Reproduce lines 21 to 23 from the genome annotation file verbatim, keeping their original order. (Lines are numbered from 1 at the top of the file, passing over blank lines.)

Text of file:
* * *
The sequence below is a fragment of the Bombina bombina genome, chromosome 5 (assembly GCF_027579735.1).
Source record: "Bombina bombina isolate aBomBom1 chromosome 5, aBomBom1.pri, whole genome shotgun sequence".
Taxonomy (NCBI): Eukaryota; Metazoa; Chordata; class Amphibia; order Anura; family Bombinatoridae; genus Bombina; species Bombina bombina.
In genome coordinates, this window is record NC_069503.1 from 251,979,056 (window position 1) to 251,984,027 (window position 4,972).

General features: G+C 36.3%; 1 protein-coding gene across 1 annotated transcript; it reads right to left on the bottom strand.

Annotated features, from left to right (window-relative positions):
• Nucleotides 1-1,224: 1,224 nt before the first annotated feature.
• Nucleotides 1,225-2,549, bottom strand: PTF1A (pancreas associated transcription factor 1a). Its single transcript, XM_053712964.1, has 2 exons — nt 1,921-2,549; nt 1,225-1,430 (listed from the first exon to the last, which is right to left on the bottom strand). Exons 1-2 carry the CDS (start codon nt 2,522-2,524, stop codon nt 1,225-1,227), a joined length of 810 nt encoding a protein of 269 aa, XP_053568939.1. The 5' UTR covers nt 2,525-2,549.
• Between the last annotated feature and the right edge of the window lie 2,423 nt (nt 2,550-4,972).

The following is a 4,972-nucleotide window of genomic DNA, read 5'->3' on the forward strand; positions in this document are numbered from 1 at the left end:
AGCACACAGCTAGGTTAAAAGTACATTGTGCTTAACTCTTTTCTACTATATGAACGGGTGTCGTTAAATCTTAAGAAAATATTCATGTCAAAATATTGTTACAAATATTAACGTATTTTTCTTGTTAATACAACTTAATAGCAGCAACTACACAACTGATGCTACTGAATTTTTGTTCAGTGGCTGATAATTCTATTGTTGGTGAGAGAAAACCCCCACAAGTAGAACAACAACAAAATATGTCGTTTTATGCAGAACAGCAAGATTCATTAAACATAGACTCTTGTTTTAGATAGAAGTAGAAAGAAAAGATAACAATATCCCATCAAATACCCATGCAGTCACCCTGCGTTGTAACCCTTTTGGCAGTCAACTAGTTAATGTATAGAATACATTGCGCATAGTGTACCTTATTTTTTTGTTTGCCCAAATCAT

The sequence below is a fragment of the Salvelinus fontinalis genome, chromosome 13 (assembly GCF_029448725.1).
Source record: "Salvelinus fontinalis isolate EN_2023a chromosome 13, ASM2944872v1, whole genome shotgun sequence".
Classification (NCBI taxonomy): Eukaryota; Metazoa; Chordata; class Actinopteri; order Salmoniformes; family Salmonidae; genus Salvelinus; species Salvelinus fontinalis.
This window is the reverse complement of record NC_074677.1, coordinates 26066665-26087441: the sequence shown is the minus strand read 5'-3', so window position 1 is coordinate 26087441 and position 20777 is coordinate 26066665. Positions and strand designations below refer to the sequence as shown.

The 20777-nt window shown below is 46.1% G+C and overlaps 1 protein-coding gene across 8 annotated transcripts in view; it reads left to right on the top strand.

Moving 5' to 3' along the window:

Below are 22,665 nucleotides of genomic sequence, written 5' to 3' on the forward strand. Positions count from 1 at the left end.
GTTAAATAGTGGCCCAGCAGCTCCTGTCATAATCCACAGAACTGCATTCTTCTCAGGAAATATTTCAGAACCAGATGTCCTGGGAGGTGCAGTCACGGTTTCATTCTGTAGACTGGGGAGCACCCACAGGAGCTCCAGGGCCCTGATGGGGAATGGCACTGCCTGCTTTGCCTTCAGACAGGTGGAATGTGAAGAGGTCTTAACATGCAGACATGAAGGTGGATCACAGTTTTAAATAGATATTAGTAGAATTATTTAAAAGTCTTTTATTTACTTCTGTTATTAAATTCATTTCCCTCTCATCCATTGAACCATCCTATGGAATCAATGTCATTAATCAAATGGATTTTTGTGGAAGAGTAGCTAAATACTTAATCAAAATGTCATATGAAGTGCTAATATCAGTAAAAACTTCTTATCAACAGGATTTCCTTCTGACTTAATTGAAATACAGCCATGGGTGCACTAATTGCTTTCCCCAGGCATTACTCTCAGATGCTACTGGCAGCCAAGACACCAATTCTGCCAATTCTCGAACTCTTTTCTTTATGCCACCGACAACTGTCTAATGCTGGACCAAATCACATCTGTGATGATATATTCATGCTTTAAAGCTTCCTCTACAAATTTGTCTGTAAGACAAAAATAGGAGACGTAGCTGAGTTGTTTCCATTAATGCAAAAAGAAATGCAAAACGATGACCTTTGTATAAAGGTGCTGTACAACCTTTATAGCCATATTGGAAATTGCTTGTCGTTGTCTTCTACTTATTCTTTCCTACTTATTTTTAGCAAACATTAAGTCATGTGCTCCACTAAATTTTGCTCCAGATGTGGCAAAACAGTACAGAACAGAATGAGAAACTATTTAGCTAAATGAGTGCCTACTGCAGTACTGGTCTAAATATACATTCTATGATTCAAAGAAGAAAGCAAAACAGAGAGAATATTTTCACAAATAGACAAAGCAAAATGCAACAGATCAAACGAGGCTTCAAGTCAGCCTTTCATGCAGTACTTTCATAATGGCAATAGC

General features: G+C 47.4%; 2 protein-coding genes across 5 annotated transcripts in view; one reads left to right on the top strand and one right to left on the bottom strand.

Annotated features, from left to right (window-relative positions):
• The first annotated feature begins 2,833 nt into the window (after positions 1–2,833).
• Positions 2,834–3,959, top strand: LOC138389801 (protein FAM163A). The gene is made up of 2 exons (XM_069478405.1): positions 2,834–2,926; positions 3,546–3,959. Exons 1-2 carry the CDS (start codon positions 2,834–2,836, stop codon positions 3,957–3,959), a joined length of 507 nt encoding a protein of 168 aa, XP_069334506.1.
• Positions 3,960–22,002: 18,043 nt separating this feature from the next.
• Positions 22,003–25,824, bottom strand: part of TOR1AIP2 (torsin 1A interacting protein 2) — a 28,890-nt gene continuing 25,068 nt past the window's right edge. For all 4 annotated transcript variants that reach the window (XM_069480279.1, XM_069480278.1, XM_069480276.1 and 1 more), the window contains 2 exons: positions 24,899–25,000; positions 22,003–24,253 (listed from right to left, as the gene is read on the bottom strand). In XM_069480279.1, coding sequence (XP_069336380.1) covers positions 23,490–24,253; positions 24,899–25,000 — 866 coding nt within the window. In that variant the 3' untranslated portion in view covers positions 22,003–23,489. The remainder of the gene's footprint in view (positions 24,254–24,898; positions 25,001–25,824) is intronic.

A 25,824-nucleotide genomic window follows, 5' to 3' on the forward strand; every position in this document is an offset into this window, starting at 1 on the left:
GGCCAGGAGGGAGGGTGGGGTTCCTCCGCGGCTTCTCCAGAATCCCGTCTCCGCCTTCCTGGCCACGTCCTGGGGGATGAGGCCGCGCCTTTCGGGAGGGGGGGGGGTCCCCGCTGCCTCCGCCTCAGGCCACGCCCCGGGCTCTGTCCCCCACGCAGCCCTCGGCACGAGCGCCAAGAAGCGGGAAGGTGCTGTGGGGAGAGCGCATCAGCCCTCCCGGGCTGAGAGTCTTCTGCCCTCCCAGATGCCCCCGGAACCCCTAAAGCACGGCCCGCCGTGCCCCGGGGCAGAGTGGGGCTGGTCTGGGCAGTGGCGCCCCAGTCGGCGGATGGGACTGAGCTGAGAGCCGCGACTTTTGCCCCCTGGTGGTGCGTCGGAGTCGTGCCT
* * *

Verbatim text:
Annotated features, from left to right (window-relative positions):
• The first annotated feature begins 2,833 nt into the window (after positions 1–2,833).
• Positions 2,834–3,959, top strand: LOC138389801 (protein FAM163A). The gene is made up of 2 exons (XM_069478405.1): positions 2,834–2,926; positions 3,546–3,959. Exons 1-2 carry the CDS (start codon positions 2,834–2,836, stop codon positions 3,957–3,959), a joined length of 507 nt encoding a protein of 168 aa, XP_069334506.1.